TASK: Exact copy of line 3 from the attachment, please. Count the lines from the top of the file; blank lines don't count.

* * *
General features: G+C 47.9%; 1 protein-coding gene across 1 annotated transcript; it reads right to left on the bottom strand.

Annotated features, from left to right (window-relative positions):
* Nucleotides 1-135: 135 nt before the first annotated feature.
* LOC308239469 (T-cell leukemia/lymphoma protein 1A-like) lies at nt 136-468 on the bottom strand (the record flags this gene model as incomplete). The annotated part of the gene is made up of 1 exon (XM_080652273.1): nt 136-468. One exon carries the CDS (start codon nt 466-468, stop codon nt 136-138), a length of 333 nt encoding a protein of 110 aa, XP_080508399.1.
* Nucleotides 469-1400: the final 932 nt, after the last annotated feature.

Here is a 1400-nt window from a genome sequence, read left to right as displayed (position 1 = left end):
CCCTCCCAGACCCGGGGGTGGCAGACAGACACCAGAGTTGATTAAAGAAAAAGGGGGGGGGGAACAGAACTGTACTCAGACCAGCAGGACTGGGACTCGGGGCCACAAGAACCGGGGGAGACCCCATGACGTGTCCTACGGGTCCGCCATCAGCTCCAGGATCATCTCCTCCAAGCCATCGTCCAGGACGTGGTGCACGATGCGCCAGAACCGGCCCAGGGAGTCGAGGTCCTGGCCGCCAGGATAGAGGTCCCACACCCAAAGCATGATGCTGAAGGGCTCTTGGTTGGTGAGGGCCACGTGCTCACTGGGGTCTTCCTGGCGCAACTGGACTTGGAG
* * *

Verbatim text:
* Nucleotides 1-135: 135 nt before the first annotated feature.